arts-iconOne day, he watched a band play in his backyard as a kid. Another time, he secretly played around with his younger brother guitar. In fact, he borrowed it so often that he had to get his own. Then, finally, playing guitar started to consume so much of his time that he just knew.


Photo by Edward Lee

Since then, Symonds has been in numerous bands, playing rock and blues in the beginning, exploring jazz and funk during his VIU years, and then gravitating toward fingerstyle guitar and folk and Americana roots. He currently plays bluegrass with The Hub City Ramblers, and gets the crowds dancing with the eight-piece funk hit Bananafish Dance Orchestra. He also frequently tours with Big River, a Johnny Cash tribute band, which he considers the first opportunity to make his living entirely by playing music. Duncan spoke to The Navigator about his newly released album Bloom, a collection of instrumental fingerstyle guitar compositions with folk and world music influences.


How many guitars do you own?

I have seven guitars: three electrics, an acoustic, a dobro, a tricone, and a pedal steel guitar. I’m not a collector. They are all very different and allow me to express myself in different ways in all different styles of music.


Which one do you value the most?

A father can’t choose between his children.


Do you have a strong connection to Johnny Cash?

No, not really. I knew three or four songs before joining the band. I’m glad for Big River. It’s this kind of a glorified tribute band, and we get to go out on tour and play in theatres and not in bars. I appreciate Johnny Cash a lot more now that I have a better understanding of his music.


What do you take from his music?

I understand why people like it so much; it’s story-driven music. And in the ‘50s, he was like nothing people had ever heard. It tends to be a breaking point when you come up with a completely new sound.


Do you identify with any of his stories?

I think I’m mostly on autopilot too much when I play it to be able to pay attention to the lyrics. But I know some of the bigger songs, like “Hurt.” A lot of people come up to us after the show to tell us how much they identify with a song like that.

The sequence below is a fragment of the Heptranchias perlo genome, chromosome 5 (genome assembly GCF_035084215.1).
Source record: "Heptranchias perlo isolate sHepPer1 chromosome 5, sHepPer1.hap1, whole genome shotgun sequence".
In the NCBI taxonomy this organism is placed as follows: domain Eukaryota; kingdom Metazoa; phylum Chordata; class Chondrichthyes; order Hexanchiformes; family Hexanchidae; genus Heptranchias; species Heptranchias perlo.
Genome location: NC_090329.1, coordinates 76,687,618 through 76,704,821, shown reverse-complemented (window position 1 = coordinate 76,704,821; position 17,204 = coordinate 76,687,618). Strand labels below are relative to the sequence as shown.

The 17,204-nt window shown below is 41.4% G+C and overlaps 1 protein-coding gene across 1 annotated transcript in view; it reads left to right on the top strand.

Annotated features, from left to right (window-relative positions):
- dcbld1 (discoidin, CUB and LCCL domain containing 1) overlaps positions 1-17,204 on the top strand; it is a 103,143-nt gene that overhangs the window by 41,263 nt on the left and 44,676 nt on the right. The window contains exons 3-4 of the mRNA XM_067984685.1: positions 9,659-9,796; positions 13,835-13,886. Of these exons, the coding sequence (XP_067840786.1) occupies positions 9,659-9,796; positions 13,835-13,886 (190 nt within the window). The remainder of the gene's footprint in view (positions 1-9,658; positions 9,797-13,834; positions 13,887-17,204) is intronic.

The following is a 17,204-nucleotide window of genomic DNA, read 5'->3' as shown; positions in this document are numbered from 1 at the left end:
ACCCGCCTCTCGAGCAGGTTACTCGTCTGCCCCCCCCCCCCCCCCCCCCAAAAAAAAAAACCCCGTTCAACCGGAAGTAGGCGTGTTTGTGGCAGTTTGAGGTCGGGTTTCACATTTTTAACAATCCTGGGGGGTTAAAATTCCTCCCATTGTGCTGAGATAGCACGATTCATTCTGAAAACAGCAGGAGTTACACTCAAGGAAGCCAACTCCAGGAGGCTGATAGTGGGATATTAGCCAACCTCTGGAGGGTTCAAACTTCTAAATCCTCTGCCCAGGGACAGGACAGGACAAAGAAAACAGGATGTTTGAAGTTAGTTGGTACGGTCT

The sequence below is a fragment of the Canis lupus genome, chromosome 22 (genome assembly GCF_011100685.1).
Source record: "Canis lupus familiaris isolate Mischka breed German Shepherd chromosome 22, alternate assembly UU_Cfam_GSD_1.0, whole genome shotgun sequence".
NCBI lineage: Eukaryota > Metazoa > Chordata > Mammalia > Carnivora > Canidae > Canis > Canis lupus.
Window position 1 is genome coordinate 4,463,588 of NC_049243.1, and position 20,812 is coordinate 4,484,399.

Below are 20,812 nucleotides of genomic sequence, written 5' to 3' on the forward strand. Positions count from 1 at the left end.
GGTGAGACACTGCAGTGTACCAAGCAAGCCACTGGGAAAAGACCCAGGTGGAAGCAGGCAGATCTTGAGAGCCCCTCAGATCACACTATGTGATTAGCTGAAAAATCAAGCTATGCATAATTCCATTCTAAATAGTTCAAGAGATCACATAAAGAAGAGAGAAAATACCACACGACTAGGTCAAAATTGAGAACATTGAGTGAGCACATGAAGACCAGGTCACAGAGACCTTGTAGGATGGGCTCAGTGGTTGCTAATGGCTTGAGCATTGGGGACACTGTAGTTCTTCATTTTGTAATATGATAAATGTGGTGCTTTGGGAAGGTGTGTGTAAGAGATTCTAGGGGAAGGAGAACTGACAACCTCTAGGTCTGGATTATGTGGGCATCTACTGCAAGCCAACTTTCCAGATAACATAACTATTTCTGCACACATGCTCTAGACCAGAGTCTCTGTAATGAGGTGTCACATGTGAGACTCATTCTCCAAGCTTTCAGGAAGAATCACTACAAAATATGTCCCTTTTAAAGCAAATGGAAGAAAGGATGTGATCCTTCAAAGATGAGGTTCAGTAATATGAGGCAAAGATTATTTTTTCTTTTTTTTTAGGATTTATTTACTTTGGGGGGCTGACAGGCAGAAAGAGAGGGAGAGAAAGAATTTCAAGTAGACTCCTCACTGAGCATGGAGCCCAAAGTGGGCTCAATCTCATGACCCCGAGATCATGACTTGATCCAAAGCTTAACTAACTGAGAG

Why do you think people come to you when it’s someone else’s music that you play?

Well they come to us because they can’t go to him. They’re at the show—they hear the songs and feel emotional.


What is it like to be the medium between the original artist and his audience?

It’s still a nice thing at the end of the day. They’re still giving you a compliment.


How did Bananafish Dance Orchestra influence your music?

It made me start thinking about writing and playing music with a bigger group of musicians. Usually there are four or five people, but there are eight of us in Bananafish. You have less space to fill. It helped me figure out how to play simpler, stronger parts that fit the song well.


What is the dynamic like in such a big band?

It’s a lot more challenging because we have that many more opinions. Everybody has their own ideas of what sounds good to them. You have to be a lot more diplomatic in the decision-making process, which is what I look forward to when I write my own music—you don’t have to worry about making any compromises; it’s just your own art. I wanted something small and organic-sounding. That’s why there are all the strings. I appreciate being able to play quiet, more nuanced and sensitive music.


How do you work with the other two members of The Duncan Symonds Trio?

I met Marisha [Devoin] and Brad [Shipley] at the jazz program at VIU and played with them in the Hub City Ramblers. With half of the material on the CD, I wrote the songs for solo guitar probably before going to VIU, so maybe eight years ago. Making my own music went on hold for a bit, and then I was too consumed doing school and playing in bands. Three or four years went by after school when I started revisiting my old tunes and realized I don’t want to play this just by myself. I wanted to add more instruments and make the songs bigger.


Why did you choose to add string instruments?

String instruments are folk-y. Lots of people can relate to that sound. It’s an old tradition, built into this culture and all the sounds. Even if you don’t know the music and are not a fan of bluegrass or banjo, you can still kind of know the sound and relate to it in some way. The finger style guitar is acoustic—you don’t just play the melody and strum chords. You play with your fingers and try to play a song as a band would play it. You try to be the whole band on one guitar. You play the bass line, the chords that accompany the melody, and then the melody itself.